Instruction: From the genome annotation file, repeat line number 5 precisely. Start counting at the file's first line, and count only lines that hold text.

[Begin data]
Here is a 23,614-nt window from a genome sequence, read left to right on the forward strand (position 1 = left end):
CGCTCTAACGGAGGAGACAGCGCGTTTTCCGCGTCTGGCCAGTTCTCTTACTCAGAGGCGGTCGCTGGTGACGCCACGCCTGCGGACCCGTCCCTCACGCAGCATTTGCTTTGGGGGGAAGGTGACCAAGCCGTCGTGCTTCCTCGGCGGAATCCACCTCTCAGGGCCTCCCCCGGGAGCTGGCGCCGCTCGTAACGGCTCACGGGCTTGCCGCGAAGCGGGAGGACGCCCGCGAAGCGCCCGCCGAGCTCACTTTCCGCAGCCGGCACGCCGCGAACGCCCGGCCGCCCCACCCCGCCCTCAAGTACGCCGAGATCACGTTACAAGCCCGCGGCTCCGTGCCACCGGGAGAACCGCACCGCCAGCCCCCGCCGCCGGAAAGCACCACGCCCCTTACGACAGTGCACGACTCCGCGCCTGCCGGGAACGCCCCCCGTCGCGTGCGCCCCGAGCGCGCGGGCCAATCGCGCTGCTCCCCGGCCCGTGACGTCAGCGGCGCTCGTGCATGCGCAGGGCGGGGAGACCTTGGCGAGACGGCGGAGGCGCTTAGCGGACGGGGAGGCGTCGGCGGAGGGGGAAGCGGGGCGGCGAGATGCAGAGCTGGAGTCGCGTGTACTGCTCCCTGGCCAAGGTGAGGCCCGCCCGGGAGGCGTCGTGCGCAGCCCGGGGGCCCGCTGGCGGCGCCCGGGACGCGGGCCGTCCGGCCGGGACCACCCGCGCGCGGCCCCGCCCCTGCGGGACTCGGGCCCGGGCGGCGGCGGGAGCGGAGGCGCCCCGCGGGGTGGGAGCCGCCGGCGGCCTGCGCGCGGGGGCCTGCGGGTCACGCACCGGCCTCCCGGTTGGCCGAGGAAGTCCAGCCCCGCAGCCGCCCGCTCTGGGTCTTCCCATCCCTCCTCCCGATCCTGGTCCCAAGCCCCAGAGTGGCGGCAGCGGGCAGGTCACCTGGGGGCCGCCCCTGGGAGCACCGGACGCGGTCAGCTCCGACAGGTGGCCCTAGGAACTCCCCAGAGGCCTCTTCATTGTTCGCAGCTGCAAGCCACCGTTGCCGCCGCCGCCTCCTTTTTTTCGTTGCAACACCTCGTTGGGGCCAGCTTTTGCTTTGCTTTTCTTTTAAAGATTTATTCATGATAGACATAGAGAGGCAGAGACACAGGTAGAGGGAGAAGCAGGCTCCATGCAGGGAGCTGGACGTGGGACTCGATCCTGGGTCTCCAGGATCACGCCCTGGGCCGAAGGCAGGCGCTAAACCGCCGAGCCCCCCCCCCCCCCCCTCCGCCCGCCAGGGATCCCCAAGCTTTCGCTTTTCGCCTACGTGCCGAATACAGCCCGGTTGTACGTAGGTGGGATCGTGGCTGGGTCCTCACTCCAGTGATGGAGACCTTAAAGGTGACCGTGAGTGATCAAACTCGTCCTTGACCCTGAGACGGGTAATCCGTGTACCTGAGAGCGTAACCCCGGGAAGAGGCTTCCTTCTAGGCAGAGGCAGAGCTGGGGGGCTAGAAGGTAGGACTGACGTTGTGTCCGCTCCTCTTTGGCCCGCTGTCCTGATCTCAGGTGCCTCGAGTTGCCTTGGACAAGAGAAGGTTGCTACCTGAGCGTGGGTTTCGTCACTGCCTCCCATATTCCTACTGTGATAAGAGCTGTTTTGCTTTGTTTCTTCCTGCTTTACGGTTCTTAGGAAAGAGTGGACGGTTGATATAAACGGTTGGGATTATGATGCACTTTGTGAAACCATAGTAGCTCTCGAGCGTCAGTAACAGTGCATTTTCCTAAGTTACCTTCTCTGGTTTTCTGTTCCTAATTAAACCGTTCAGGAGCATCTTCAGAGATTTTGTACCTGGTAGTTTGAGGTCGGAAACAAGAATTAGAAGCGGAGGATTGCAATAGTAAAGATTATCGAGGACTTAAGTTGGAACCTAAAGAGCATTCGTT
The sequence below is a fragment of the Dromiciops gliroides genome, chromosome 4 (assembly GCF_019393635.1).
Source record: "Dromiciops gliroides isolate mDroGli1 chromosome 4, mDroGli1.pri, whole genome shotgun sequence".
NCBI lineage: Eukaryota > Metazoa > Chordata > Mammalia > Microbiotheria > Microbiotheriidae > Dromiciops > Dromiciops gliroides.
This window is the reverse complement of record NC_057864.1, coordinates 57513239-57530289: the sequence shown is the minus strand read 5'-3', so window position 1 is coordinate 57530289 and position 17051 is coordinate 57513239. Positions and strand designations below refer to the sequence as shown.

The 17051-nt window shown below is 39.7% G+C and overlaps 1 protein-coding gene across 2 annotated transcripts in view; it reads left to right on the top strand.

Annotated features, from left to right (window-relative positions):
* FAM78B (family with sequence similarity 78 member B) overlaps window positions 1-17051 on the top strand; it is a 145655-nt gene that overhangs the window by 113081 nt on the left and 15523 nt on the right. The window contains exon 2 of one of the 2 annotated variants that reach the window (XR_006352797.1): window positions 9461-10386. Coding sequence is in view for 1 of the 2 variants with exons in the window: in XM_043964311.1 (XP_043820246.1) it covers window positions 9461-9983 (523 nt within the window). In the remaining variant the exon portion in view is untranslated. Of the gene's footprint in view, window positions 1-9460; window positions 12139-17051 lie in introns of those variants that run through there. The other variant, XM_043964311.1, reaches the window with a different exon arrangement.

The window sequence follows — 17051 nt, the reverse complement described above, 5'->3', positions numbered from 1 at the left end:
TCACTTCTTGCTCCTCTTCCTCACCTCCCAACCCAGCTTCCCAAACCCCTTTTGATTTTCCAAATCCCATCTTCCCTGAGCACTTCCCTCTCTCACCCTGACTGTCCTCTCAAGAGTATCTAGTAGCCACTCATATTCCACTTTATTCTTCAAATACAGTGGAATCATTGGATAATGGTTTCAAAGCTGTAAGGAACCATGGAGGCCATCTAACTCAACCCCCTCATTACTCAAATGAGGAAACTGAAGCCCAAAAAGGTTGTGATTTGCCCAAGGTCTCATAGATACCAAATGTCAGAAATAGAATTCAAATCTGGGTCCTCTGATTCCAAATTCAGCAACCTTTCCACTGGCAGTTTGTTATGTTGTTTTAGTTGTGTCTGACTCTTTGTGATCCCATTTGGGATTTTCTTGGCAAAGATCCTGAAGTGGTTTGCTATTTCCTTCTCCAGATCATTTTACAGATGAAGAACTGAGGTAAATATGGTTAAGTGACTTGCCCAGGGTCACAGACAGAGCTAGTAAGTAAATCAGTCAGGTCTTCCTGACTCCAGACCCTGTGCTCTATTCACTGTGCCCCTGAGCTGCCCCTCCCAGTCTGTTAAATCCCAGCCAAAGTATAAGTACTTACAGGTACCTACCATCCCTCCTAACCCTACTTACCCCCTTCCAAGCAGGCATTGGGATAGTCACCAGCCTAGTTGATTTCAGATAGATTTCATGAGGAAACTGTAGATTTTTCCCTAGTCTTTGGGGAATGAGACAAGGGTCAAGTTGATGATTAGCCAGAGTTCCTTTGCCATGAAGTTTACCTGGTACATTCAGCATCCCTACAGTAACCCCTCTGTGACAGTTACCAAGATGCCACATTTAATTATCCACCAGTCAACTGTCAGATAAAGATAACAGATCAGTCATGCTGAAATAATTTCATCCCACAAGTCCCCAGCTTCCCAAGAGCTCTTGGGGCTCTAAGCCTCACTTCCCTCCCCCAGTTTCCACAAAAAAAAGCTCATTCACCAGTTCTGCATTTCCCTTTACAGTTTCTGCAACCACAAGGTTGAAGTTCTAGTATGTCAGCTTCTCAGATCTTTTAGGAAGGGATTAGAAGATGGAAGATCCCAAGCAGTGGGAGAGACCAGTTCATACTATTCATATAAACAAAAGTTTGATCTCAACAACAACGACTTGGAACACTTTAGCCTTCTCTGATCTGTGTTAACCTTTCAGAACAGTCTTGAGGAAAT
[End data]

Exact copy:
NCBI lineage: Eukaryota > Metazoa > Chordata > Mammalia > Microbiotheria > Microbiotheriidae > Dromiciops > Dromiciops gliroides.